Sometimes you just have to change it up or life just gets boring. Paddle Boarding?
That was the case on a recent Monday morning. I’m usually off at this time and either do errands or try to do something for myself, like take a yoga class. I had tried paddle boarding a year ago but hadn’t been able to go this summer. Now, with my children back in school, I wanted to make it happen. Fortunately I have a friend who can be spontaneous and within an hour she met me at a near-by lake where we rented paddle boards. It was glorious! The sun was shining; the temperature warm and I had no one to be responsible for but myself.
It had been at least a year since my friend Lois had been on a paddle board too. So we were a little shaky and feeling like toddlers when we began climbing aboard, but there was nothing to worry about. Like riding a bicycle, we got on top and teetered slightly gaining our water legs and quickly coming to a full stand. Soon we were gliding across the lake gaining confidence as we came upon some other ladies, also enjoying the kids’ return to school. They told us they did this every year together when school started. This time they brought a first timer, Roxanne who looked a bit stiff standing on her board; obviously afraid the wrong shift in weight might send her into the water. She said she was really enjoying it and was still dry. The other veterans looked more at ease as they chatted or lounged on their boards soaking in the sun.
They said they weren’t fitness enthusiasts but paddle boarding was a good workout without breathing heavy.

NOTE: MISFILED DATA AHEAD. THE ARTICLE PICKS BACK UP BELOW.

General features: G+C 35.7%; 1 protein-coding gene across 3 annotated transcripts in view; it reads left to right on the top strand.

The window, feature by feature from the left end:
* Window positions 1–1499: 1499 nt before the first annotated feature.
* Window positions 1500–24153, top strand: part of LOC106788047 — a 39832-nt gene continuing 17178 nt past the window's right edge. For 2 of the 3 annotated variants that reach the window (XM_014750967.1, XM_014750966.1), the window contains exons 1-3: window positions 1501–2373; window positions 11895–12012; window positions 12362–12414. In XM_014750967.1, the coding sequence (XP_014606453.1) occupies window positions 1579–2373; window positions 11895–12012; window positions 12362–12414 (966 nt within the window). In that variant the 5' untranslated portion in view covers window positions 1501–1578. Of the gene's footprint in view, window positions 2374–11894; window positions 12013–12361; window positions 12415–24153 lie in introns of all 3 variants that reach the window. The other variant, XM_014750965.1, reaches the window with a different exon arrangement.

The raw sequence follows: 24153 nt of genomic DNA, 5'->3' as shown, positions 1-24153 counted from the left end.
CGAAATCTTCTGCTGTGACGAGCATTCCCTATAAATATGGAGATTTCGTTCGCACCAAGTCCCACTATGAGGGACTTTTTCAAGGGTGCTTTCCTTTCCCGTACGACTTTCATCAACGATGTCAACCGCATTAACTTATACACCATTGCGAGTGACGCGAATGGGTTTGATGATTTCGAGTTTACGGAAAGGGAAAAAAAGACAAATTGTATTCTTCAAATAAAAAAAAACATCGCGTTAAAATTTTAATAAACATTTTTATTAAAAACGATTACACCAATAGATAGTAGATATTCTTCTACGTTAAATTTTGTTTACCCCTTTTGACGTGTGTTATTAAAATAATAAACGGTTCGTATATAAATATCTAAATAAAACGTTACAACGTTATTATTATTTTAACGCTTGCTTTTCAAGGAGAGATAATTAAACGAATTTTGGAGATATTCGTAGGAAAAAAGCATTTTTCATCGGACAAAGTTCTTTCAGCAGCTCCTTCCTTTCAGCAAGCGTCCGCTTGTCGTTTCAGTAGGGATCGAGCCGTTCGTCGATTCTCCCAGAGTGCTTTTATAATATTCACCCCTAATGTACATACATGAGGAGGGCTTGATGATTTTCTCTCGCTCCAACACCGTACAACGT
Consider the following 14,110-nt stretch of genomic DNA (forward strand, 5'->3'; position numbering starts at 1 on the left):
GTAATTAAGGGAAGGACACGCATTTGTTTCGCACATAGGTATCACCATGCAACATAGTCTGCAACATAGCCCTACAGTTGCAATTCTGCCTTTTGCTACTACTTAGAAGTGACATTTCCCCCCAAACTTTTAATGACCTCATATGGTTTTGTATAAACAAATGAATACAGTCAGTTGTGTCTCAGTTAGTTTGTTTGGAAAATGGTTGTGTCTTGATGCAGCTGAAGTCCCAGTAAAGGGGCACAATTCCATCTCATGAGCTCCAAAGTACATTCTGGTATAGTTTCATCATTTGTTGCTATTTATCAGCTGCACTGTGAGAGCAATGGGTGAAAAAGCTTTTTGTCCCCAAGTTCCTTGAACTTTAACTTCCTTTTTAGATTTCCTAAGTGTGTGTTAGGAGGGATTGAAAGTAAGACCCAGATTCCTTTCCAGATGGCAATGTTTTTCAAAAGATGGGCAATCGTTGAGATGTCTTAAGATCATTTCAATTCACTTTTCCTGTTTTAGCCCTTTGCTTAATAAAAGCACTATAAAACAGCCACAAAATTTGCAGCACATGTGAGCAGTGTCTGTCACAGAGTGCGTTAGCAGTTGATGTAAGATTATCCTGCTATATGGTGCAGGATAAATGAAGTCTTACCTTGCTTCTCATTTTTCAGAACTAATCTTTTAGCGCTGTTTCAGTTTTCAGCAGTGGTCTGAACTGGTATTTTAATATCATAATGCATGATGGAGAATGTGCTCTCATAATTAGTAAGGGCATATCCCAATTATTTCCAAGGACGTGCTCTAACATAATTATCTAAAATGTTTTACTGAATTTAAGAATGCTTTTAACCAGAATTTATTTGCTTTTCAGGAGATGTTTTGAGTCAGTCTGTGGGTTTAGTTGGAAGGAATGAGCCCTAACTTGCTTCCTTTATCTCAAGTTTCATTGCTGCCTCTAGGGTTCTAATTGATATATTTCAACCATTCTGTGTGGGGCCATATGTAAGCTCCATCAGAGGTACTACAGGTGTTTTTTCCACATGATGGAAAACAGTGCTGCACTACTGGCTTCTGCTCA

We met some other people on the lake. Some first time, some regulars. A few were night workers with the morning off. They were people without gym memberships who liked being outdoors. None specifically came looking for exercise but were feeling the work in the core as they balanced and used the strength of the upper body to propel themselves forward.
Mention paddle boarding or more specifically Stand-up Paddle Boarding (SUP), and most people are very intrigued by the idea. Yet, exercise does not come to mind. In fact, it is a great overall body workout that specifically utilizes the core. If you read my last blog explaining the importance of a strong core for good posture, fewer back problems and overall better quality of life you might be thinking of ways you can strengthen those muscles.
The core muscles stabilize the entire body giving you power as you use your arms and legs. They run along the spine and torso between the shoulders and pelvis and make it possible to stand, balance and shift body weight.
Are you starting to imagine how paddling on a board in the water might really use these muscles?
Your feet and ankles are very engaged as you grip the board with your toes and flex your ankles for support. Your core muscles must react and anchor your body as your arms reach with the paddle and the biceps, triceps and shoulders pull the water to propel the board forward. The spine uses flexibility and strength to rotate the spine with force similar to a golfer or tennis player.
Standing on a board and paddling through the water has been practiced by Hawaiians for ages. SUP came into the general consciousness back in the 90’s when on a calm day on the water some surfers grabbed paddles to get around on their surfboards.